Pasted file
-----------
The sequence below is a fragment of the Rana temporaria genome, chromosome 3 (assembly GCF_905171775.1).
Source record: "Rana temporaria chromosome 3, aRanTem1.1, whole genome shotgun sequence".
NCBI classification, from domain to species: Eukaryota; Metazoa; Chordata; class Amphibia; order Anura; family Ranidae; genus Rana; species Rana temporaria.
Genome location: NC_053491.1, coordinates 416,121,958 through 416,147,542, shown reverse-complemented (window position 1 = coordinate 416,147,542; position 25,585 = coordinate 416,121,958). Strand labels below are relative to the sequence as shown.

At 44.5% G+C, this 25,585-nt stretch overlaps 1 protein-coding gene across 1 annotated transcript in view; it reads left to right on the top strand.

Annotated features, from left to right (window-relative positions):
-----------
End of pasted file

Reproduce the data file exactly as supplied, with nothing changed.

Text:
The sequence below is a fragment of the Rana temporaria genome, chromosome 3 (assembly GCF_905171775.1).
Source record: "Rana temporaria chromosome 3, aRanTem1.1, whole genome shotgun sequence".
NCBI classification, from domain to species: Eukaryota; Metazoa; Chordata; class Amphibia; order Anura; family Ranidae; genus Rana; species Rana temporaria.
Genome location: NC_053491.1, coordinates 416,121,958 through 416,147,542, shown reverse-complemented (window position 1 = coordinate 416,147,542; position 25,585 = coordinate 416,121,958). Strand labels below are relative to the sequence as shown.

At 44.5% G+C, this 25,585-nt stretch overlaps 1 protein-coding gene across 1 annotated transcript in view; it reads left to right on the top strand.

Annotated features, from left to right (window-relative positions):